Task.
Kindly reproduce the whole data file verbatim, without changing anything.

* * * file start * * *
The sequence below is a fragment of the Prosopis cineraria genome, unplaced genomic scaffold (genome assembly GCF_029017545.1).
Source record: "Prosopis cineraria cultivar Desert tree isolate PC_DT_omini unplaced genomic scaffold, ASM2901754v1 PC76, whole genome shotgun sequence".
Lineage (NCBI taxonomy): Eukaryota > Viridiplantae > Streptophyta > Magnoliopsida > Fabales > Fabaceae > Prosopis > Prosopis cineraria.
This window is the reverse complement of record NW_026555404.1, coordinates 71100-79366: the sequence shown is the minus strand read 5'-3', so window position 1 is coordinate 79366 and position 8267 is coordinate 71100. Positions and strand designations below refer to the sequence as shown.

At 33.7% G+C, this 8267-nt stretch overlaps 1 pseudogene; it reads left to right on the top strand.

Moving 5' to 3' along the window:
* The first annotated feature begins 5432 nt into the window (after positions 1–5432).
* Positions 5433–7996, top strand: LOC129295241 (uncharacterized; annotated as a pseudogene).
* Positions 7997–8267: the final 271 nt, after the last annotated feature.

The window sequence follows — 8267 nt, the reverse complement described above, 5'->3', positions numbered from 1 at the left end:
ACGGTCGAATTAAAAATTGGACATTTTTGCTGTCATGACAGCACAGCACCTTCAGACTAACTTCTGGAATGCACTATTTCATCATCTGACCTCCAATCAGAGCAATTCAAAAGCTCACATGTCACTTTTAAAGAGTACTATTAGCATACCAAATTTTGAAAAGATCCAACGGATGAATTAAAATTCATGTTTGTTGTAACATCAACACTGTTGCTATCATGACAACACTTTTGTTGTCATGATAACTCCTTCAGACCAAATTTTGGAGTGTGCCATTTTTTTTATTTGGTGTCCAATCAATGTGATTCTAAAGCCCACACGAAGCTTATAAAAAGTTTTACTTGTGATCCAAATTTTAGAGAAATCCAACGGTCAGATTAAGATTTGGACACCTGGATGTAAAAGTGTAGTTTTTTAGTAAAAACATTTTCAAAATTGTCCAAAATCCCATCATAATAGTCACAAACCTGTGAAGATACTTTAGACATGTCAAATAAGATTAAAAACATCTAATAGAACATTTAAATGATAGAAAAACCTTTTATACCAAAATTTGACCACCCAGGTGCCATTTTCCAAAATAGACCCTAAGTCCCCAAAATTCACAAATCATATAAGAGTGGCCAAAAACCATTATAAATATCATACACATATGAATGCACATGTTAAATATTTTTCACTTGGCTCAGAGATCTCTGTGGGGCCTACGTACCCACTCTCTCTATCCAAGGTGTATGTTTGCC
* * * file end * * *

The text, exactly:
The sequence below is a fragment of the Prosopis cineraria genome, unplaced genomic scaffold (genome assembly GCF_029017545.1).
Source record: "Prosopis cineraria cultivar Desert tree isolate PC_DT_omini unplaced genomic scaffold, ASM2901754v1 PC76, whole genome shotgun sequence".
Lineage (NCBI taxonomy): Eukaryota > Viridiplantae > Streptophyta > Magnoliopsida > Fabales > Fabaceae > Prosopis > Prosopis cineraria.
This window is the reverse complement of record NW_026555404.1, coordinates 71100-79366: the sequence shown is the minus strand read 5'-3', so window position 1 is coordinate 79366 and position 8267 is coordinate 71100. Positions and strand designations below refer to the sequence as shown.

At 33.7% G+C, this 8267-nt stretch overlaps 1 pseudogene; it reads left to right on the top strand.

Moving 5' to 3' along the window:
* The first annotated feature begins 5432 nt into the window (after positions 1–5432).
* Positions 5433–7996, top strand: LOC129295241 (uncharacterized; annotated as a pseudogene).
* Positions 7997–8267: the final 271 nt, after the last annotated feature.

The window sequence follows — 8267 nt, the reverse complement described above, 5'->3', positions numbered from 1 at the left end:
ACGGTCGAATTAAAAATTGGACATTTTTGCTGTCATGACAGCACAGCACCTTCAGACTAACTTCTGGAATGCACTATTTCATCATCTGACCTCCAATCAGAGCAATTCAAAAGCTCACATGTCACTTTTAAAGAGTACTATTAGCATACCAAATTTTGAAAAGATCCAACGGATGAATTAAAATTCATGTTTGTTGTAACATCAACACTGTTGCTATCATGACAACACTTTTGTTGTCATGATAACTCCTTCAGACCAAATTTTGGAGTGTGCCATTTTTTTTATTTGGTGTCCAATCAATGTGATTCTAAAGCCCACACGAAGCTTATAAAAAGTTTTACTTGTGATCCAAATTTTAGAGAAATCCAACGGTCAGATTAAGATTTGGACACCTGGATGTAAAAGTGTAGTTTTTTAGTAAAAACATTTTCAAAATTGTCCAAAATCCCATCATAATAGTCACAAACCTGTGAAGATACTTTAGACATGTCAAATAAGATTAAAAACATCTAATAGAACATTTAAATGATAGAAAAACCTTTTATACCAAAATTTGACCACCCAGGTGCCATTTTCCAAAATAGACCCTAAGTCCCCAAAATTCACAAATCATATAAGAGTGGCCAAAAACCATTATAAATATCATACACATATGAATGCACATGTTAAATATTTTTCACTTGGCTCAGAGATCTCTGTGGGGCCTACGTACCCACTCTCTCTATCCAAGGTGTATGTTTGCC